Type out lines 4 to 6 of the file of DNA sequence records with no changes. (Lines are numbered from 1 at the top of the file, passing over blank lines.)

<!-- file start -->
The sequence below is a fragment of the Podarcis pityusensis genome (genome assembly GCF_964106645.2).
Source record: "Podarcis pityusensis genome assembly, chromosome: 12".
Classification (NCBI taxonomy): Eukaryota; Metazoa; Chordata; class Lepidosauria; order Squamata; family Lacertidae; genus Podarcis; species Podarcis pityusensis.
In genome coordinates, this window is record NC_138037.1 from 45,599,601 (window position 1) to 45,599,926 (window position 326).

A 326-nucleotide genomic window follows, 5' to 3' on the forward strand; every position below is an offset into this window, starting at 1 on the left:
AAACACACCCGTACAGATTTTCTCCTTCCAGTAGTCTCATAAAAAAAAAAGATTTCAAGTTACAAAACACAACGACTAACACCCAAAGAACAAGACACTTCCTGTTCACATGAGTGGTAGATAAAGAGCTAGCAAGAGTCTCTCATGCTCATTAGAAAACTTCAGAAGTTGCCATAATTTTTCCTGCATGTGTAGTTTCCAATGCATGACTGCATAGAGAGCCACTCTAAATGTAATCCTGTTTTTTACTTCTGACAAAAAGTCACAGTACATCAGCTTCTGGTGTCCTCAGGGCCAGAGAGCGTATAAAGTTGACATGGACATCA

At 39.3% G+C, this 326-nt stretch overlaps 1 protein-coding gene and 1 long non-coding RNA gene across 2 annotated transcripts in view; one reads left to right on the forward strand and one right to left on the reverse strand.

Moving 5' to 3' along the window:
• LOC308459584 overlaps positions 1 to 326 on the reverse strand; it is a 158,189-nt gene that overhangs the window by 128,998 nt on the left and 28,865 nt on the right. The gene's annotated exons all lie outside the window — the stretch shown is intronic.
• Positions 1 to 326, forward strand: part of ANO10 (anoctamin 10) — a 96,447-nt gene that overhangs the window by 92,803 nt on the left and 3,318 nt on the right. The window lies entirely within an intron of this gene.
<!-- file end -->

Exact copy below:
In genome coordinates, this window is record NC_138037.1 from 45,599,601 (window position 1) to 45,599,926 (window position 326).

A 326-nucleotide genomic window follows, 5' to 3' on the forward strand; every position below is an offset into this window, starting at 1 on the left:
AAACACACCCGTACAGATTTTCTCCTTCCAGTAGTCTCATAAAAAAAAAAGATTTCAAGTTACAAAACACAACGACTAACACCCAAAGAACAAGACACTTCCTGTTCACATGAGTGGTAGATAAAGAGCTAGCAAGAGTCTCTCATGCTCATTAGAAAACTTCAGAAGTTGCCATAATTTTTCCTGCATGTGTAGTTTCCAATGCATGACTGCATAGAGAGCCACTCTAAATGTAATCCTGTTTTTTACTTCTGACAAAAAGTCACAGTACATCAGCTTCTGGTGTCCTCAGGGCCAGAGAGCGTATAAAGTTGACATGGACATCA